I decided to rewrite his post.
Keep in mind that i don’t agree with all of what I think he is trying to say.
also please note that this post is longer than his post.
Succinctness is not just about using few words, its about using the necesary number of words to make the point.

see the next post

 
jdrnd
 
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jdrnd
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03 March 2018 07:50
 

From Post #82 on the Stupidity thread

Nhoj Morley - 17 February 2018 12:13 PM

Should any fawning chorus line-like formations occur, it is up to the troubadours and bards to remind that, while our perceptions may be simple, reality is not.

To wit. I shall now, in front of everyone, equate the two following remarks and declared them both to be a mental folly.

“My theism is based a personal experience of God that cannot be contested by any logical argument”

“Other people see the world differently than I do because they are stupid.”

Academia has yet to free itself from the notion that information bestows ‘smartness’. It is a matter of liberty. Intelligence is left unharvested by restrictions imposed on our perceptions, a trained auto-blinding of our perceptual abilities and purposefully stunting those abilities in childhood. It adds up to stupidity but the main ingredient is frustrated intelligence.

 

rewritten by me

Nhoj Morley - 17 February 2018 12:13 PM

While our perceptions may be simple, reality is not.


These remarks are both mental folly.

“My theism is based a personal experience of God that cannot be contested by any logical argument”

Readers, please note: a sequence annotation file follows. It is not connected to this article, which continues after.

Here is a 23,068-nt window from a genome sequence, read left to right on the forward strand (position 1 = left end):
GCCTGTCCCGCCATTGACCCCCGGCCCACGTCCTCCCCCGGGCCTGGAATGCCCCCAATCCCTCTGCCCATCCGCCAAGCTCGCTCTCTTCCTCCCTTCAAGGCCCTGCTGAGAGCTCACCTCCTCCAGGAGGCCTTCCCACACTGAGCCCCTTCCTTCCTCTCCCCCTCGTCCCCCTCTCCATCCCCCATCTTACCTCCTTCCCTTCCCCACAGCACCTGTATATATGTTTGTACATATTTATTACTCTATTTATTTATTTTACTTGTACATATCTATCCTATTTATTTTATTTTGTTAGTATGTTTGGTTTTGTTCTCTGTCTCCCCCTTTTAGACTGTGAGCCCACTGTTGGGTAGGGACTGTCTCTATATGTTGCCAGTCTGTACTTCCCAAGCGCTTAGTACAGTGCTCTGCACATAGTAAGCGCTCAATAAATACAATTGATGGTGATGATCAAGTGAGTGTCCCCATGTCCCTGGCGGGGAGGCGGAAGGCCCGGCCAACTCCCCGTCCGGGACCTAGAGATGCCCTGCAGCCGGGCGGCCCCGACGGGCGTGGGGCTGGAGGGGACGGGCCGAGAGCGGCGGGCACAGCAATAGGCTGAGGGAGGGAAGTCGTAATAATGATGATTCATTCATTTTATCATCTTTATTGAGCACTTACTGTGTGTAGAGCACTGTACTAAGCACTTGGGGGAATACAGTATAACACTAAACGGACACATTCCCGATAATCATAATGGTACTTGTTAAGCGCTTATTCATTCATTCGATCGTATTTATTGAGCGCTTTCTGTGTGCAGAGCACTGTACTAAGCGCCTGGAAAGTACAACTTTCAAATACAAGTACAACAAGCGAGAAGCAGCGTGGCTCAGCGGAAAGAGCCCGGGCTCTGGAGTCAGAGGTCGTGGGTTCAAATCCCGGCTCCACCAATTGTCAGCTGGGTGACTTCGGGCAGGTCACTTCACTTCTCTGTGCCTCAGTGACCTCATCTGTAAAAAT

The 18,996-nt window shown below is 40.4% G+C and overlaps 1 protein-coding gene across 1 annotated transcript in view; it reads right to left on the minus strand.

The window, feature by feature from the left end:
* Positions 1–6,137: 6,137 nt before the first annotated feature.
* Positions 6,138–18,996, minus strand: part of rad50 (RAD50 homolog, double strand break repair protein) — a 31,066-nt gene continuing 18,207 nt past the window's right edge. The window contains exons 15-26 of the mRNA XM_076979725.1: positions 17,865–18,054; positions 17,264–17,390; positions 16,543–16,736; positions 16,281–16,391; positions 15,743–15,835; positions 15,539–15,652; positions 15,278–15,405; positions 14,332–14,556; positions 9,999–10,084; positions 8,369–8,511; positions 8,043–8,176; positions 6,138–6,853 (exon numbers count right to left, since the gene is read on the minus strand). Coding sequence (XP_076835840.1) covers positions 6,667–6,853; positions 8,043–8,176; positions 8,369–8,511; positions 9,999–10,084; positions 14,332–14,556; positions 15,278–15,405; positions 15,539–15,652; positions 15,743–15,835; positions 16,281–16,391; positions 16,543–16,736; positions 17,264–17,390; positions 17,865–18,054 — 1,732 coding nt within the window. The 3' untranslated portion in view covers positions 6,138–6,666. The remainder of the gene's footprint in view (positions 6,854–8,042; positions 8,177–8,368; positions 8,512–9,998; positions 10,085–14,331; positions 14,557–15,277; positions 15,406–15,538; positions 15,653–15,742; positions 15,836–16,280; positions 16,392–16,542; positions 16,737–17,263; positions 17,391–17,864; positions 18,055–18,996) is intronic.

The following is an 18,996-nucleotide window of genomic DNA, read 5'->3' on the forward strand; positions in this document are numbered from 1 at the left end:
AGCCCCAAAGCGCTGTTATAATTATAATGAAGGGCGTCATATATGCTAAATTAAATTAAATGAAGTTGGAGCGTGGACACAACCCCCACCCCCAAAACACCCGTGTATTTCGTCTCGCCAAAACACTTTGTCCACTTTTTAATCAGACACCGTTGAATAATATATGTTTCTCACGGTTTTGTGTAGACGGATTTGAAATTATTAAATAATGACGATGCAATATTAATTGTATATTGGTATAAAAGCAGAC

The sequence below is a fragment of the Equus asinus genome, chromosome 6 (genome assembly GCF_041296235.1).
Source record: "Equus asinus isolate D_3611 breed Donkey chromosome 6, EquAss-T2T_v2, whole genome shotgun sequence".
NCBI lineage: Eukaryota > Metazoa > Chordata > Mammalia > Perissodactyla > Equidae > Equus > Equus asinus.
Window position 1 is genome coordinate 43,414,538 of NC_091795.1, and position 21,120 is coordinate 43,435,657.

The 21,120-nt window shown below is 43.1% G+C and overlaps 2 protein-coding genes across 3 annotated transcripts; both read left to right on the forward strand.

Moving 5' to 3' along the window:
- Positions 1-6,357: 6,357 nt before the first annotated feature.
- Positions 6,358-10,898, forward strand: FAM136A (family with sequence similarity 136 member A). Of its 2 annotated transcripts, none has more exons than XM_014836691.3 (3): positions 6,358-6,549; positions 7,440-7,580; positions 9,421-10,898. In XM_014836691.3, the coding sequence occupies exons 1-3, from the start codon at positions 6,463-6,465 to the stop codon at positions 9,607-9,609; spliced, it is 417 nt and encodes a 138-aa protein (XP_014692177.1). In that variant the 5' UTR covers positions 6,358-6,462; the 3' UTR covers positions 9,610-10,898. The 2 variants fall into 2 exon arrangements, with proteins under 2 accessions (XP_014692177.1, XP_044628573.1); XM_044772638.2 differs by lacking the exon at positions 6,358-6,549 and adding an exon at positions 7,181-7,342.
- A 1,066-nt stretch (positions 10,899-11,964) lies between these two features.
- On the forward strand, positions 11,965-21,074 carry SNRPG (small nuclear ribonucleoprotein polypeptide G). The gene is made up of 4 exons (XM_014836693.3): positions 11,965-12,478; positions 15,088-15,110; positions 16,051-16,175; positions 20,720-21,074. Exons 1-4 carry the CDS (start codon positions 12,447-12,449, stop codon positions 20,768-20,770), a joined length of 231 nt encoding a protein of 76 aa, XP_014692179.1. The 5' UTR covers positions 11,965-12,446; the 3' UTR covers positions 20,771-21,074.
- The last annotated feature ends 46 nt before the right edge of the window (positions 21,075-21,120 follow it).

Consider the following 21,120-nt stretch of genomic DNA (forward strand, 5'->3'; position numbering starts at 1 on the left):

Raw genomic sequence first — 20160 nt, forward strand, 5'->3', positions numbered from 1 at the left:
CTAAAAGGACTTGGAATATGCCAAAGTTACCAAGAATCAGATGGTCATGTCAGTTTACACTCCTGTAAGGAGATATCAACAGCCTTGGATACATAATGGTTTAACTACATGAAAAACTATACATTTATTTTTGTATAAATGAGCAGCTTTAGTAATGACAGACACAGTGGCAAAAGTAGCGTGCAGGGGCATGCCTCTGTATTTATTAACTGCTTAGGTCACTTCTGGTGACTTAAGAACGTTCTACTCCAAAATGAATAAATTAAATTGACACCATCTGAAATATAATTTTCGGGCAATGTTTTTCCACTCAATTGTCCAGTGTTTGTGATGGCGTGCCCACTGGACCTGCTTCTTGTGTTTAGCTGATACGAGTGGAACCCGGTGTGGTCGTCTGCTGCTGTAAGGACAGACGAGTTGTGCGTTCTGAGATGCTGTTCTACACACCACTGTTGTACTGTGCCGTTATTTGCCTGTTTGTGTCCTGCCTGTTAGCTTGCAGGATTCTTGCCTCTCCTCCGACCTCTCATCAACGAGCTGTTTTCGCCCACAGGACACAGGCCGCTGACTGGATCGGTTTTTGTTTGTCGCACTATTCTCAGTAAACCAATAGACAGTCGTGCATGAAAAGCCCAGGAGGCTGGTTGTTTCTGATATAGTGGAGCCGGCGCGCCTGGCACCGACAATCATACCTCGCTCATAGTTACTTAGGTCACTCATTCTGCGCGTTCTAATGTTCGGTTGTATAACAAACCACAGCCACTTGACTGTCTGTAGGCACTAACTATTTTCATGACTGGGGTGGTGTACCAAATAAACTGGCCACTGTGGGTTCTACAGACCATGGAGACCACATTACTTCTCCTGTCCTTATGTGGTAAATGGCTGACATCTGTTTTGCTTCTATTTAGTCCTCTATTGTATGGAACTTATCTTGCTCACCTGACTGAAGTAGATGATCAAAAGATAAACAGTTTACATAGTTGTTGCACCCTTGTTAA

“Other people see the world differently than I do because they are stupid.”


Some people think these are true because of a trained and purposeful stunting of perceptual abilities beginning in childhood. This type of thinking is not stupidity but rather frustrated intelligence.

 

 
Antisocialdarwinist
 
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Antisocialdarwinist
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03 March 2018 08:11
 

I nominate GAD for Most Succinct Poster.

 
 
bbearren
 
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bbearren
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03 March 2018 08:11
 
jdrnd - 03 March 2018 07:50 AM

From Post #82 on the Stupidity thread ...

rewritten by me ...

I prefer the original.

 
 
icehorse
 
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03 March 2018 08:35
 
jdrnd - 02 March 2018 05:35 PM

Succinct communication uses the necessary number of words to describe the idea or point it is trying to make. 

Succinctness in communication reflects 2 main properties.

1. It shows a precise understanding of what one is trying to say.
2. It demonstrates that the person who is communicating respects the time of its audience.

One of my main gigs is to teach new technical authors how to teach. Point #2 is crucial in this regard, remembering that everyone on this forum is smart AND busy.

But striving for “concise” and “succinct” can easily create false economies. If done well, they do indeed save the reader some time. But they are hard to get right. If the writer’s goal really is to make sure his readers are “getting it”, then the occasional “in other words…” can help clear up any unintentional confusion or ambiguity.

 
 
jdrnd
 
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03 March 2018 08:44
 
icehorse - 03 March 2018 08:35 AM